Insights

We can all benefit by taking control of our personal economic decisions

With or without Brexit we can all do our bit to take back control. In the past fortnight there has been a flurry of downbeat economic headlines. From a growth slowdown across most major economies, to announcements in the UK about inflation-busting increases in council tax and energy bills.

This is a reminder, if one were needed, that there is more going on in the economy than simply Brexit. UK commentators have developed an unhelpful tendency to seize on each economic headline and interpret it through the Brexit prism. This is not only daft, but it acts to further polarise opinion. Brexit has become the fog that obscures the daily economic challenges faced by households and businesses.

And it is one of these daily challenges that I want to focus on. Specifically, the tug of war between buyers and sellers as they both aim to get the best terms in any transaction. Whenever buyers and sellers come into contact there is a fight for what economists call the economic surplus. We can think of the surplus as the gap between the highest price a buyer is prepared to pay and the minimum price a seller is prepared to accept. In a well-functioning economy the fight is a fair one. The surplus is split.

The battlefield used to be largely found on High Streets and in wholesale markets. Today it is increasingly shifting online. With this change in location comes an enhanced set of weaponry. The harvesting of data allows for customer profiling and this, increasingly coupled with sophisticated analytics and artificial intelligence, enables sellers to understand the behaviours and motives of potential buyers. For buyers, price comparison websites are the new defensive shields to this heavy artillery.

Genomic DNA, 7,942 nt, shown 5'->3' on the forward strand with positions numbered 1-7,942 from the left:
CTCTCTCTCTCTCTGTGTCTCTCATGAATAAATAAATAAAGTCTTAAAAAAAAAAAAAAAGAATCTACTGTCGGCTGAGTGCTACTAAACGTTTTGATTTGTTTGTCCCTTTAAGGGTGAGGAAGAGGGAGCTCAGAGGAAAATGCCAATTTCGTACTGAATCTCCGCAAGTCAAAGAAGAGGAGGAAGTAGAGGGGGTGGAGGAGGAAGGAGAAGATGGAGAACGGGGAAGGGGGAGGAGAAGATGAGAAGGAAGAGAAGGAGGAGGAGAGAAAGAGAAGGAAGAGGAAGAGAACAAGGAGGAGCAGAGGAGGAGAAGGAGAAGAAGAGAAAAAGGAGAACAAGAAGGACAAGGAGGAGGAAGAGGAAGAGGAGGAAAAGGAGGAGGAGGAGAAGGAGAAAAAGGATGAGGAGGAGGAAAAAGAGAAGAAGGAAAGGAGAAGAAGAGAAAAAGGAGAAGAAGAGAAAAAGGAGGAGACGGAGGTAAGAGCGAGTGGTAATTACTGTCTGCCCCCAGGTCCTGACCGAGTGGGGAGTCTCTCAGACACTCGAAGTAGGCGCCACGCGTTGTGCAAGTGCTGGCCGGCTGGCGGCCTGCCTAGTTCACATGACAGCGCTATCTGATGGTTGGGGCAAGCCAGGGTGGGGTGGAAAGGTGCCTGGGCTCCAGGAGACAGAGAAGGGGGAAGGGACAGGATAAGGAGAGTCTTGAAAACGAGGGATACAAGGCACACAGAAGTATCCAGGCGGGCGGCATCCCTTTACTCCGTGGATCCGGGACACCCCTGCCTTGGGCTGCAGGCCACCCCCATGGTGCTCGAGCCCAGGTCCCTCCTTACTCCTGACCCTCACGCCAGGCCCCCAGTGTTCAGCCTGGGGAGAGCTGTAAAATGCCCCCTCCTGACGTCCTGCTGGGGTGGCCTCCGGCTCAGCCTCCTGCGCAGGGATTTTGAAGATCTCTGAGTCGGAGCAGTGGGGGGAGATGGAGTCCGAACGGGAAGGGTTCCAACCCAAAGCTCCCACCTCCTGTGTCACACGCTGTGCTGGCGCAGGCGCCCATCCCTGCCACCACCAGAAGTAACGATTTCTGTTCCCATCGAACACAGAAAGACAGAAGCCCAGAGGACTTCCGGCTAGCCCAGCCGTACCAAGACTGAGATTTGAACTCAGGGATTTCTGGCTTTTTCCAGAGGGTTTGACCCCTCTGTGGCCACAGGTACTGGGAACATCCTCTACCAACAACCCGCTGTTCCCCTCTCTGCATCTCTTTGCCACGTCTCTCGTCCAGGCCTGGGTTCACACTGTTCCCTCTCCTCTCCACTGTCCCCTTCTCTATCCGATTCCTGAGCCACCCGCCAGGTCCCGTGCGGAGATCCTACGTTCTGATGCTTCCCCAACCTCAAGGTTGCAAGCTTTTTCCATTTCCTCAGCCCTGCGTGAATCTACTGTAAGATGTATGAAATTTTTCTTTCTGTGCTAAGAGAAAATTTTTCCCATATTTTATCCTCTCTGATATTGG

But what happens when the battle becomes unbalanced? Specifically, when one side takes too big a lead in the arms race. This strikes at the heart of why regulators and regulations exist – to referee a fight where it risks becoming one-sided.

A good example of this is the recent announcement by Ofgem, the UK’s energy market regulator, that the government’s energy price cap is set to rise by 10 per cent come April 1. It is estimated that this will raise the average default tariff by £117 per year. Should households sit on their hands this will be an inflation-busting victory for sellers – the energy companies.

However, households and businesses buying energy have the means to fight back. Key to what happens next is whether they choose to take up arms in large numbers. Unfortunately, less than one in five customers switch supplier in any given year – and more than half of customers have been on default tariffs for more than three years. This is the equivalent of customers waving the white flag with their arsenal fully loaded. And this decision matters.

Ofgem’s latest data suggests that the average standard variable tariff (SVT) generates an average bill of £1,221 per year – but the cheapest deal would create an average bill of just £903 per year. An extraordinary 26 per cent difference.